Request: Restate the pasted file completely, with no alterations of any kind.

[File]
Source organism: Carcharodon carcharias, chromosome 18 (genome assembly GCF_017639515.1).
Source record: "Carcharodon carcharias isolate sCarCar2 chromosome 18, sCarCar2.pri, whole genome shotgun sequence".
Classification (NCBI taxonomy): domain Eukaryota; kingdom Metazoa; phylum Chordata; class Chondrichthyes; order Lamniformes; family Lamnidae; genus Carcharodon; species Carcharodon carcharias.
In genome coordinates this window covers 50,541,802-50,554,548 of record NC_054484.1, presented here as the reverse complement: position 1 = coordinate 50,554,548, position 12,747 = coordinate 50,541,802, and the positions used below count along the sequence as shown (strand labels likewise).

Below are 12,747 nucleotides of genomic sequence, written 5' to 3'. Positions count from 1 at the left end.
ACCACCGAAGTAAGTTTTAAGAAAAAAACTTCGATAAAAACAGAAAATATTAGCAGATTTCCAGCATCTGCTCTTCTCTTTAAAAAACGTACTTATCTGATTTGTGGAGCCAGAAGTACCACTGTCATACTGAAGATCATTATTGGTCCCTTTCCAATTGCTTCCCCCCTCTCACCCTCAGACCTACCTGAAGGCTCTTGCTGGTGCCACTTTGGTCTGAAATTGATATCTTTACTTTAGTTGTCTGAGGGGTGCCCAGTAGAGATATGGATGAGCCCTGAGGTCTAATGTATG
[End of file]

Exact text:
Source organism: Carcharodon carcharias, chromosome 18 (genome assembly GCF_017639515.1).
Source record: "Carcharodon carcharias isolate sCarCar2 chromosome 18, sCarCar2.pri, whole genome shotgun sequence".
Classification (NCBI taxonomy): domain Eukaryota; kingdom Metazoa; phylum Chordata; class Chondrichthyes; order Lamniformes; family Lamnidae; genus Carcharodon; species Carcharodon carcharias.
In genome coordinates this window covers 50,541,802-50,554,548 of record NC_054484.1, presented here as the reverse complement: position 1 = coordinate 50,554,548, position 12,747 = coordinate 50,541,802, and the positions used below count along the sequence as shown (strand labels likewise).

Below are 12,747 nucleotides of genomic sequence, written 5' to 3'. Positions count from 1 at the left end.
ACCACCGAAGTAAGTTTTAAGAAAAAAACTTCGATAAAAACAGAAAATATTAGCAGATTTCCAGCATCTGCTCTTCTCTTTAAAAAACGTACTTATCTGATTTGTGGAGCCAGAAGTACCACTGTCATACTGAAGATCATTATTGGTCCCTTTCCAATTGCTTCCCCCCTCTCACCCTCAGACCTACCTGAAGGCTCTTGCTGGTGCCACTTTGGTCTGAAATTGATATCTTTACTTTAGTTGTCTGAGGGGTGCCCAGTAGAGATATGGATGAGCCCTGAGGTCTAATGTATG